Of course, he didn’t know how right he was. I showed him later, on the way home, just how banal I could be.

I did it quickly, as I always did. I watched his eyes mist over, his mouth slightly open like he wanted to say one last thing. I imagined his last words were, “thank you”.

There’s no devil on my shoulder telling me to do this. No sudden urge takes over and turns me into a different person. It’s a constant hum, like the golden glow aftermath of really good sex, but with me all the time. Some people feel a mother’s love like that. I feel evil, a constant presence of it in my head, my body.

It’s very physical, evil. Ignore anyone who tells you it’s some trick of personality, a disorder of the mind. I feel it in my skin, muscles, and bones, where it’s a warm, reassuring tingle. I’ve never doubted it, never wanted it gone. I can’t imagine anything worse than losing it. I think I would die, not like my children die, but permanently, in agony forever.

I imagine that the people I end see it too. Perhaps that’s their last vision, the memory they take to whatever is beyond this life. The light of my evil and love was revealed to them; the holiest mystery made apparent. I hope they appreciate this gift I give them.

I think they do, in their last moment. I think they know I’m giving them something precious. Like the best Christmas gift they ever wanted, the one their parents never gave them, all wrapped up in the best paper, with string, balloons, everything to make it perfect for them.

I am a new mother to them all. Just as their first mother brought them into this world, I bring them to the next. They didn’t have a choice about who they were born to, so why should they choose who gets to move them on?

I love them all with everything in my heart. I will keep them all there forever. They’re all my children, and I am their mother.

I couldn’t take my hands off the controls. The heat had blistered my skin so much I felt I couldn’t move them. Then the blisters burst, the plasma sizzling against the metal of the yoke. I was part of the aircraft, and whatever happened to it was going to happen to me.

I’d like to say we had completed the mission, taken down the German building and more than a few Nazis with it. But we didn’t. We missed the target. Maybe we didn’t even bomb the right place. It was a mess, and now we were a mess too.

We weren’t the first to be hit. I saw the engine of the B17 on our port side explode as something tore it apart. Then they were veering and beginning to spin down, and their speed dropped below stall, swooping underneath us like a bird of prey descending on some poor unfortunate rabbit.

Then it was our turn. A bang as our wing was hit, the fuel tanks bursting and unloading 100 octane gasoline all over the hot engine. A wall of flame that broke like a vicious, spitting wave over the back of the fuselage.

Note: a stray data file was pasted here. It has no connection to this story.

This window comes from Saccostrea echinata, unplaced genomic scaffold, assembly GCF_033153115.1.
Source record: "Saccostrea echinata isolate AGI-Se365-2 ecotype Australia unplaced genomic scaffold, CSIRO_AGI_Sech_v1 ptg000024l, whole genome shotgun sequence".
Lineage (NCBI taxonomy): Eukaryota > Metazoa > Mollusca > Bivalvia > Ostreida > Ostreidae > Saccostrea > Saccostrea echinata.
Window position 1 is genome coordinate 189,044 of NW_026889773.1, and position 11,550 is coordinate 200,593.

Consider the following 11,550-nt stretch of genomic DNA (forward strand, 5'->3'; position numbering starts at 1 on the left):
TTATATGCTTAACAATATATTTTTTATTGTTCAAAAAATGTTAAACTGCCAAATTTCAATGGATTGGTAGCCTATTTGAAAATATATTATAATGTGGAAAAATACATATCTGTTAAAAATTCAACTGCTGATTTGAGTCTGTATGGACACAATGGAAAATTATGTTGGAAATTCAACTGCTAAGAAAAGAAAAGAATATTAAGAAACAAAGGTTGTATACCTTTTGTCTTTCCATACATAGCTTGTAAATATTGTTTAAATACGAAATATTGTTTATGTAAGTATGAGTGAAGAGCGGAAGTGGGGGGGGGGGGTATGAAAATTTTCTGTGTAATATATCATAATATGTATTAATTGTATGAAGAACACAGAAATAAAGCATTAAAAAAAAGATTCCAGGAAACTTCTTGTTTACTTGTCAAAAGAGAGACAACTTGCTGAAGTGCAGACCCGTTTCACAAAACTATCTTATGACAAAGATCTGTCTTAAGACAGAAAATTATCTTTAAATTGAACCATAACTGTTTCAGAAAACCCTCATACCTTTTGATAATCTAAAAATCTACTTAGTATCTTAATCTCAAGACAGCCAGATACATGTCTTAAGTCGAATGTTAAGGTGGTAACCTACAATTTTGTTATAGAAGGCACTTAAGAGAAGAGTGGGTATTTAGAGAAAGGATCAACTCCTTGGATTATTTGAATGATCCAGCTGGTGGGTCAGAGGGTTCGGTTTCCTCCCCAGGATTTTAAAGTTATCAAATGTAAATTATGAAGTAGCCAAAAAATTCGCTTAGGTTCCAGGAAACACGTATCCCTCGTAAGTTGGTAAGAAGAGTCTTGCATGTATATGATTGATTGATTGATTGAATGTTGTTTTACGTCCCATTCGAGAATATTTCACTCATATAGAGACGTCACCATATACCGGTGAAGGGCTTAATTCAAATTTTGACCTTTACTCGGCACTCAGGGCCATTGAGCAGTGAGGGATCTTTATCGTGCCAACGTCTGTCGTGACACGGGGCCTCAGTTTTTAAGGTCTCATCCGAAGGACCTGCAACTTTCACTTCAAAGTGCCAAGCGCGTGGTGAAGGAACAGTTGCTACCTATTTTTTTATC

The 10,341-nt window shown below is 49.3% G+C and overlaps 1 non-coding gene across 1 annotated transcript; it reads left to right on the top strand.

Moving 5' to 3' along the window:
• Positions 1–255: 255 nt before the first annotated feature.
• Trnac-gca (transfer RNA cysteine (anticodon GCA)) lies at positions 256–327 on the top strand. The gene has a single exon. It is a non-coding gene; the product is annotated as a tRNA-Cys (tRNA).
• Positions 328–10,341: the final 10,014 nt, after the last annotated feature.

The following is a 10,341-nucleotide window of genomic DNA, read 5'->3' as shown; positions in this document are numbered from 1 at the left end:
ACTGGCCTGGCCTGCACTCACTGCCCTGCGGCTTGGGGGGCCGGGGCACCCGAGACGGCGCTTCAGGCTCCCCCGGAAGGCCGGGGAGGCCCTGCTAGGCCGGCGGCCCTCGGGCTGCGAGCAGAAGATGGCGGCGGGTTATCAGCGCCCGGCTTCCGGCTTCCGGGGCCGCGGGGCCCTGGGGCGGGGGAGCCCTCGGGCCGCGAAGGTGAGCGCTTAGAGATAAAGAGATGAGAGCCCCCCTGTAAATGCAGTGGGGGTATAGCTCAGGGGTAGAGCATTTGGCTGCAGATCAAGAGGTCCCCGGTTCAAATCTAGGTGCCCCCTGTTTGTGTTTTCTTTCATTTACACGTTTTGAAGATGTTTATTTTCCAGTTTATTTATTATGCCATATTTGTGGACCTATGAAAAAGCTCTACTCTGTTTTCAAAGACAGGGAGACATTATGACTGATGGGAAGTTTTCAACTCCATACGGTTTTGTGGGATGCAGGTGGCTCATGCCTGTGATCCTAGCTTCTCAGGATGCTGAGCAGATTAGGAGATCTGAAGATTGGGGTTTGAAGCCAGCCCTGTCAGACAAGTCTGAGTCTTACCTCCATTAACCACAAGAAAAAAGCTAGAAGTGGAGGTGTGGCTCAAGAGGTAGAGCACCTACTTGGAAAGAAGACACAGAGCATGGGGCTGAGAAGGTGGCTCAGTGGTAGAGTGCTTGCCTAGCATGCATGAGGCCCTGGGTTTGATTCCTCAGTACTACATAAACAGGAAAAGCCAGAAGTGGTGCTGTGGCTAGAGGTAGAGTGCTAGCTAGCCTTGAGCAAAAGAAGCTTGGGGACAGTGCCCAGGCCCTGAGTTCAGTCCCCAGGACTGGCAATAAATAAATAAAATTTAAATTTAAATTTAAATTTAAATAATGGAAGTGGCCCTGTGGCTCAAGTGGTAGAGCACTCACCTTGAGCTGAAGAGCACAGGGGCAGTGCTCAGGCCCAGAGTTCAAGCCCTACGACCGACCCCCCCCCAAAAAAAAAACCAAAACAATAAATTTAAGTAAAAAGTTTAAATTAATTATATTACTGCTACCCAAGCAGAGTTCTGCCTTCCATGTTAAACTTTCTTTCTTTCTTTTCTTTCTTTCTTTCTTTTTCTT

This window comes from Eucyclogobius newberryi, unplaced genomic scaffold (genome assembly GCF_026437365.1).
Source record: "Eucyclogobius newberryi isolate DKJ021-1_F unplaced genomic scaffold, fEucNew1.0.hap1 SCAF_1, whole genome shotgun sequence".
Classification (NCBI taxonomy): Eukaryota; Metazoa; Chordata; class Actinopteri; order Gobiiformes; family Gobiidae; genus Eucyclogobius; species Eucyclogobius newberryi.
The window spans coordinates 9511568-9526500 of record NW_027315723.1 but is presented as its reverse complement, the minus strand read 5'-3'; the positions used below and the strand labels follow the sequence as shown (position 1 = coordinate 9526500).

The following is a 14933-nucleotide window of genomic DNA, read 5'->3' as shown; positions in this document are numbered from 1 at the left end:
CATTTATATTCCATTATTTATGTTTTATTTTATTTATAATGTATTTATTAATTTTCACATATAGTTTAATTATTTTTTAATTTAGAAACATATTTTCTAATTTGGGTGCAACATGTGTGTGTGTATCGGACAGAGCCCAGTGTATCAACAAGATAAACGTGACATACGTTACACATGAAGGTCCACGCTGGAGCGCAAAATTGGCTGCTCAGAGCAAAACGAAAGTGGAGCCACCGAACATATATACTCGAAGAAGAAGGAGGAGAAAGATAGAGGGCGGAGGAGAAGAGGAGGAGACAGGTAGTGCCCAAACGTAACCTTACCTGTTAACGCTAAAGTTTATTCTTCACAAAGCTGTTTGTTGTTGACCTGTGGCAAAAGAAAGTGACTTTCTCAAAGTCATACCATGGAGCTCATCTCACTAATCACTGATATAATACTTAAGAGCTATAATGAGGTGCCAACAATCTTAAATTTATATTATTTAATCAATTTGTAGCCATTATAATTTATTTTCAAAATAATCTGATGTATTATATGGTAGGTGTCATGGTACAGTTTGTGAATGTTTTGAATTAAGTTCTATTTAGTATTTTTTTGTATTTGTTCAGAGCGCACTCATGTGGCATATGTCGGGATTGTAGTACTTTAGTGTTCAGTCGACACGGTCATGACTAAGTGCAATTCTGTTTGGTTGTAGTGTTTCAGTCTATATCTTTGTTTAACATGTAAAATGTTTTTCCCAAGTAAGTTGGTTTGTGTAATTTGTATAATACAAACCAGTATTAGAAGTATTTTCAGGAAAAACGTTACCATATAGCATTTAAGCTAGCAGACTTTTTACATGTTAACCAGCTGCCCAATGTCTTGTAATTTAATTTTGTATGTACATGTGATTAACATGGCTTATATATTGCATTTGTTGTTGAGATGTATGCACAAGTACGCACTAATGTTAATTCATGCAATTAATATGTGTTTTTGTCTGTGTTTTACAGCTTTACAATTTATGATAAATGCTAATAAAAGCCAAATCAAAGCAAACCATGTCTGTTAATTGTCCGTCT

I fought to keep the plane level. Told the rest of the crew to bail out before the heat and flame made the exits unusable. What was left of the crew, anyway. I don’t know what happened to the tail gunner or bombardier.

I saw the navigator go, watching him spiral down as the wind caught him and took him safely away from the flames. I saw him pulling at the cord, parachute flying out, only for it to fail. I watched him spinning down as I lost control of the plane like we were racing them to meet the ground. I was sorry for him, but I was more sorry for me. I suffered and burned all the way down till the whole thing hit the ground. The last thing I thought of was my mother, praying she would never know I died in pain.

Awake. Am I awake? I feel the pressure of the water around me, the warmth through the skin-tight suit that embraces me gently all over. No sounds other than those my body makes, heart beating, the rush of blood pressure in my head. No light other than the visions which slide into my view, the ones which I know can’t be real.

When you swim like this, your mind creates a new world for you. Your eyes, retina, and Occipital lobe, all the way at the back of your brain, conspire to show you something you could never see. They are bored at having nothing to do, no sensation to work with, so they seize on to the stray particles that hit your retina even in the dark and build castles from them. Castles, unicorns, or demons. Whatever they feel like showing you.

She told me it would be fun. “We’ll be wearing skin-tight outfits and swimming together.” The first part was true: the suits we had to wear were skin tight, designed to stop us from feeling anything other than their touch, to shut off our senses. We weren’t together, though. Separate tanks for each individual, large enough for you to float freely and not bump into the sides.

We asked if there was one we could share. The answer was no, the bearded guy in his t-shirt and flip-flops insistent that each tank could only take one, and it would “ruin it for everyone” if we were bumping around each other. His accent was Californian brutalist, a contrast with the Northern English town outside.

It’s strange what goes through your mind and what emerges. At one point, I was at a party, telling someone they were evil and banal. They murdered me later on. Then I was the navigator of a World War II aircraft, bailing out only to find my ‘chute wasn’t working, revelling in a minute of falling and fear as the ground grew larger and large and then BANG.